CAMBRIDGE, MA – Draper Laboratory and MIT are working under contract to the U.S. government to develop microscale technology that realistically mimics human organs in a laboratory environment for novel drug and vaccine testing.
“Human cells in biomimetic microenvironments hold the potential to revolutionize the way that new drugs and vaccines are tested,” said Jeffrey Borenstein, Technical Director of the project at Draper. “They will enable a faster and less expensive development process, and improve the safety and efficacy of new drugs.”
The project, titled “Barrier-Immune-Organ: MIcrophysiology, Microenvironment Engineered TIssue Construct Systems” (BIO-MIMETICS), is led by Linda Griffith, MIT Professor of Biological and Mechanical Engineering. Borenstein and Shankar Sundaram, director of the Draper Bioengineering center in Tampa, will lead the team at Draper. The multi-disciplinary team also includes researchers from MatTek Corporation and Zyoxel Ltd.
Most current pharmaceutical screening methods rely on animal models or cells grown in petri dishes to assess safety and efficacy. These methods are generally expensive, time consuming, and unable to fully account for physiological conditions in humans, which often contributes to failures in clinical tests.
The team is leveraging Draper’s expertise in bioengineering, micromechanical fabrication, microfluidics, systems integration and electronics design to create a physiologically accurate “human-on-a-chip,” which could be then be used to test the interaction between human tissues and drugs or vaccines.
This platform will provide a standardized, flexible, and realistic model to test for pharmaceutical toxicity, function and efficacy, enabling the rapid translation of research toward clinical testing.
To develop this technology, the BIO-MIMETICS team will grow human cells on microscale devices that mimic the environment of those cells in live organs.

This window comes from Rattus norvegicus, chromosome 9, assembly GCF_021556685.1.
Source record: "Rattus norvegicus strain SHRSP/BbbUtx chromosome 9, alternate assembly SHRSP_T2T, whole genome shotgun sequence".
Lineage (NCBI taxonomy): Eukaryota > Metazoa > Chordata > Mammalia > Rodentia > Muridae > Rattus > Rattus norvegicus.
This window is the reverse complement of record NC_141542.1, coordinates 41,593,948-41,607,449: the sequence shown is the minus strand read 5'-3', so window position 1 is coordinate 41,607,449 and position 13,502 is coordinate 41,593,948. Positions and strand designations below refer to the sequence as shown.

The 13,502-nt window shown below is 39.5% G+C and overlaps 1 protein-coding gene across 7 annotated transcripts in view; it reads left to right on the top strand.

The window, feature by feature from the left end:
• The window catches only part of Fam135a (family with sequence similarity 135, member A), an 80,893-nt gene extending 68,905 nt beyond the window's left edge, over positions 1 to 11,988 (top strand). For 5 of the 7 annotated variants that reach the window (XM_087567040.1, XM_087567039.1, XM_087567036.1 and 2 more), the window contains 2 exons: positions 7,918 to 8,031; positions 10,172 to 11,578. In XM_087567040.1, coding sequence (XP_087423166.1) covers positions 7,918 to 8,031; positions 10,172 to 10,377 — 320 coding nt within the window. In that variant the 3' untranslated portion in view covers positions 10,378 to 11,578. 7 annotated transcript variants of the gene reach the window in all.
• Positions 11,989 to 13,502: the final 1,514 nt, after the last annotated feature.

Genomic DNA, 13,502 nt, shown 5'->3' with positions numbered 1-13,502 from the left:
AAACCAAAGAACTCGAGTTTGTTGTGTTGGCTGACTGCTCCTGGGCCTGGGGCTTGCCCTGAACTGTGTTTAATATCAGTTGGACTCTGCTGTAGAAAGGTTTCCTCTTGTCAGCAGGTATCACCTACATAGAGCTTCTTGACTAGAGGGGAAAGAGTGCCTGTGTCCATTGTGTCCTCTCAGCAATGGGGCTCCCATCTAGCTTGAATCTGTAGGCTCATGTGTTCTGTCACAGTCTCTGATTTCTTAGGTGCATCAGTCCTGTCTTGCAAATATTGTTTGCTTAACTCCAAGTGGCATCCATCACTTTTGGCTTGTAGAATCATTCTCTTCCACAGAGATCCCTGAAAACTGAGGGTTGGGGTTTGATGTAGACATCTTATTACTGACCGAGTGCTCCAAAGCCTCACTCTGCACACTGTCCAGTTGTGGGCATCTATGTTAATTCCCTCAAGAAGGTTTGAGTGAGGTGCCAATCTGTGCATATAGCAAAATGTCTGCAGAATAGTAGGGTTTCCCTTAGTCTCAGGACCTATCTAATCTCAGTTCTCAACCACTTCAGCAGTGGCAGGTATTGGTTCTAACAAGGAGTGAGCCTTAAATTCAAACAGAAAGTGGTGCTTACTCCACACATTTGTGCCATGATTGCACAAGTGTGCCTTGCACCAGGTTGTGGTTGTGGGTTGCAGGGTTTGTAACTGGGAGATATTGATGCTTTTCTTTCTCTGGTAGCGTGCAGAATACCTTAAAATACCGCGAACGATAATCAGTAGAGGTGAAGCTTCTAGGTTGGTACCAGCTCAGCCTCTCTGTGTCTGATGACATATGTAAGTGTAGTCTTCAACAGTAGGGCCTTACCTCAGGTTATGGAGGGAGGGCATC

Projects already underway include a prototype “lung-on-a-chip,” developed by a team led by Borenstein, which integrates living human lung cells into a small polymer platform with a network of micro-channels. Linked with microfluidic pumps, the channels allow for blood and air flow conditions similar to the human airway. The presence of these biologically accurate environmental and stress cues helps build a more realistic model of lung tissue.
Additional projects at Draper include a “liver-on-a-chip,” led by Joe Cuiffi and Wajeeh Saadi, and a “kidney-on-a-chip,” led by Joe Charest.
Ultimately, the BIO-MIMETICS team aims to create platforms for the following human systems: circulatory, endocrine, gastrointestinal, immune, skin, musculoskeletal, nervous, reproductive, respiratory, and urinary. Linked together, these would represent a physiologically accurate model of a “human-on-a-chip.”
The Defense Advanced Research Projects Agency (DARPA) recently awarded a contract worth up to $26.4 million to the BIO-MIMETICS team through MIT for the “human-on-a-chip” work. In addition, Draper is participating in a project led by MIT that will investigate cancer metastasis treatments models with the goal of integration into the BIO-MIMETICS platform. This project will receive up to $6.25 million from the National Center for Advancing Translational Sciences (NCATS) at NIH.